With the end of the Cold War, the Milstar satellite became increasingly controversial, due to its high cost and uncertain requirements.(1) The initial Milstar schedule called for the first satellite to be launched on a Titan 4 Centaur from the Eastern Test Range in 1991, with one satellite launched each year thereafter,(2) and polar Milstar launches beginning in 1996 from the Western Test Range.(3) The constellation was planned to consist of four active (and one spare) satellites in geosynchronous equatorial orbit, as well as three active (and one spare) satellites in geosynchronous polar orbit, with a tenth spacecraft procured as a ground spare in anticipation of a launch failure.(4) The Ground Test Vehicle (which was not planned for launch)(5) three Block I spacecraft, as well as the first two upgraded Block II spacecraft, were financed with development funds, while subsequent spacecraft were to be financed out of the procurement account.(6) The cost of reaching a full operational capability was been estimated to be as high as $22 billion, with each spacecraft costing about $800 million.(7) The Bush Administration requested approximately $1 billion for Milstar in the 1990 budget submission, but the House Appropriations Committee approved only $400 million, and called for cancellation of the program following completion of the three satellites then under contract.(8)
The Milstar space segment was subsequently planned to consist of a constellation of six satellites in a mixture of low- and high-inclination orbits. A low-inclination orbit would place the satellites in positions to cover the Atlantic, Pacific, and Indian Ocean areas and North and South America. Satellites in the high-inclination orbit would cover the polar regions, Europe, Africa, and western Asia.Milstar will be capable of both EHF and ultra high frequency (UHF) transmissions to take advantage of existing air- and ground-based terminals. The Milstar system will serve the strategic needs of US nuclear-capable forces and the priority needs of mobile tactical forces.(9) Milstar has been specifically designed to overcome shortfall characteristics of existing satellite communications systems. Concepts for survivability in a hostile space environment have shaped the design of this military communication system.
The original Milstar program, initiated in the early 1980s, was designed to provide low-data-rate (LDR) communications for strategic and tactical military forces, primarily during a nuclear conflict. The highest-priority users were expected to be strategic and nonstrategic nuclear forces, with tactical naval, ground, and air forces having a lower priority. The original design included many special features intended to allow the system to survive and operate during a nuclear conflict.(10)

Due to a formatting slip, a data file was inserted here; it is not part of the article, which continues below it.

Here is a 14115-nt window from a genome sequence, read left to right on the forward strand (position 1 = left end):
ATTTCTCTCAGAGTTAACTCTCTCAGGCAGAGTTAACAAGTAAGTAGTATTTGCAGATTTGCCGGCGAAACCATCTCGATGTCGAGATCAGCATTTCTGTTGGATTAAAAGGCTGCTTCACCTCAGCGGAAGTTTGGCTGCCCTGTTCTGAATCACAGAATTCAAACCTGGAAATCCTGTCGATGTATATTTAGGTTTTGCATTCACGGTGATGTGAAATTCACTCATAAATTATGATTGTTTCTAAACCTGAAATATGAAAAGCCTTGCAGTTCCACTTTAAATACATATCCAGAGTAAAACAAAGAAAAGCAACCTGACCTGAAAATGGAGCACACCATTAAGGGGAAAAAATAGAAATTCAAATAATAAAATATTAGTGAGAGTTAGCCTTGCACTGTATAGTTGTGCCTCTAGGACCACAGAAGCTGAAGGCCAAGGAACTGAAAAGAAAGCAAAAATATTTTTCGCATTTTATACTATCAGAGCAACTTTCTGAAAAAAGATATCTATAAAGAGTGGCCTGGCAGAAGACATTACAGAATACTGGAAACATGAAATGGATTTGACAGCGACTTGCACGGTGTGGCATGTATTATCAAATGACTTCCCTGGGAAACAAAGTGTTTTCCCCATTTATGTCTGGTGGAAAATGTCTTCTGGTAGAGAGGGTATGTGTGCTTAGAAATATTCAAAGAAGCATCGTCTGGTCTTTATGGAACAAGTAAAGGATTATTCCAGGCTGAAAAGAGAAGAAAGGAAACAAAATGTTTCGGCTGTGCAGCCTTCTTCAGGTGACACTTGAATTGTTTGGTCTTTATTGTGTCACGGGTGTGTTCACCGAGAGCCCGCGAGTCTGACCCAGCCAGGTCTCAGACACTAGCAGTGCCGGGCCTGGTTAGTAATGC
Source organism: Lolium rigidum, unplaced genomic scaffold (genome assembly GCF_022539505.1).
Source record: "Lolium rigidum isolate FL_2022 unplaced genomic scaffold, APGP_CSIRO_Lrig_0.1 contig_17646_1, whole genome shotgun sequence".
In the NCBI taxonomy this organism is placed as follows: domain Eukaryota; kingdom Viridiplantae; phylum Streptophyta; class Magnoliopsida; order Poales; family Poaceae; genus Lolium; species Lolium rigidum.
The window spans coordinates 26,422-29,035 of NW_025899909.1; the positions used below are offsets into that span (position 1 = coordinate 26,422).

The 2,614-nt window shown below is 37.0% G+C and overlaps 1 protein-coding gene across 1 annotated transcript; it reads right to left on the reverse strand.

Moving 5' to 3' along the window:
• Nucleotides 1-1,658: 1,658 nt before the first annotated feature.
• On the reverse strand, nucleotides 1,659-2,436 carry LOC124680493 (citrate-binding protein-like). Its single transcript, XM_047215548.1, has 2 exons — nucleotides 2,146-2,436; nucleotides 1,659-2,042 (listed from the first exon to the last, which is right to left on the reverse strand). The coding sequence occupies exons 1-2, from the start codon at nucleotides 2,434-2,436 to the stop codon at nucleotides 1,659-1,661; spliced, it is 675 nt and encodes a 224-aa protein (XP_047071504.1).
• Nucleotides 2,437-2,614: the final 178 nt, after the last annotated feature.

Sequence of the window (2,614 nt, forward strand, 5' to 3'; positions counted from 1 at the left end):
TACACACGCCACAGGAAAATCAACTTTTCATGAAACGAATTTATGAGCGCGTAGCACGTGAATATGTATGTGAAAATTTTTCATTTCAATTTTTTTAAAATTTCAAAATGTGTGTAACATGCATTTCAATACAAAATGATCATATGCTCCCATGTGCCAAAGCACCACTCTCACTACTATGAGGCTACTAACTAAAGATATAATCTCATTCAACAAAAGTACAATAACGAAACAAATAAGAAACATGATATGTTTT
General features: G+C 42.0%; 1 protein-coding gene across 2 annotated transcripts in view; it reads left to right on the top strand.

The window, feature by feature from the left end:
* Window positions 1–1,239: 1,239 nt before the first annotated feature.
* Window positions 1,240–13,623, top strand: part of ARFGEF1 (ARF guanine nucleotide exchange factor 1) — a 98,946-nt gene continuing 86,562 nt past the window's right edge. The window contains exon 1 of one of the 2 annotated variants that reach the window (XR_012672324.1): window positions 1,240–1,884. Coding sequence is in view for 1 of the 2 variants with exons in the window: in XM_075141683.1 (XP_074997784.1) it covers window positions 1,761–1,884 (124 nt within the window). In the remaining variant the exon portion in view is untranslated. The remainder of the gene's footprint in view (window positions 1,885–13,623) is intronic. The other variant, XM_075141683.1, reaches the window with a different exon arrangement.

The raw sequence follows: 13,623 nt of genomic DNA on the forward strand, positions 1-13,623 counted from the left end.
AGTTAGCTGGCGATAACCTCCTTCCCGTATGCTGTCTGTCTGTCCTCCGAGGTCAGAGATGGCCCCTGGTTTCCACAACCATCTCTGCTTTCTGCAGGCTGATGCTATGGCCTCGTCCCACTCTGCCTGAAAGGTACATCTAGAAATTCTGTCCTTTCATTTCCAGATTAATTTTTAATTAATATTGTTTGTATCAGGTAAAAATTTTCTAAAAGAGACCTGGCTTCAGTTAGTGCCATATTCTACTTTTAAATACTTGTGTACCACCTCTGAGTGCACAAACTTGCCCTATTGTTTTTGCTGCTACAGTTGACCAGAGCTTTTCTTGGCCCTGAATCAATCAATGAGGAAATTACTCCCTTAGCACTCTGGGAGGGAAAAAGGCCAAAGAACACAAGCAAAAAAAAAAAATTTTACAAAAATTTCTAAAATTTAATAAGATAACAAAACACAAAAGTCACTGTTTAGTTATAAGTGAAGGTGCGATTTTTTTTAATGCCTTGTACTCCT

Milstar will be the most advanced military communications satellite system to date. The operational Milstar satellite constellation will be composed of four satellites positioned around the Earth in geosynchronous orbits plus a polar adjunct system. Each satellite will weigh approximately 10,000 pounds and have a design life of 10 years, with solar panels generating 8,000 watts of power. The first Milstar satellite (LDR-only) was delivered in March 1993 and was launched in early 1994 aboard a Titan IV expendable launch vehicle. The second Milstar 1 was launched in 1995.
1. "Milstar Woes Come out of Closet," Military Space, 3 July 1989, page 3-4.
2. Munro, Neil, "DOD Seeks an Additional $200 million for MILSTAR Research Work," Defense News, 8 May 1989, page 4, 34.
3. "Launch Programs," Military Space, 22 May 1989, page 7.
4. Rawles, James, "Milstar Soars Beyond Budget and Schedule Goals," Defense Electronics, February 1989, page 66-72.
5. Schultz, James, "TRW to Deliver MILSTAR Payload as House Votes to Kill Satellite Program," Armed Forces Journal International, September 1989, page 75-78.
6. Rawles, James, "Milstar Soars Beyond Budget and Schedule Goals," Defense Electronics, February 1989, page 66-72.
7. Hughes, David, "Milstar Terminal Capability Demonstrated As Congress Debates Program Budget," Aviation Week & Space Technology, 30 October 1989, page 49-51.
8. "Congress Splits on Milspace Budget," Military Space, 25 September 1989, page 1-2.
9. C. Richard Whelan, Guide to Military Space Programs, (Arlington, Pasha Publications, 1984), 58.
10. Department of Defense, Report on the Bottom Up Review, October 1993, page 65.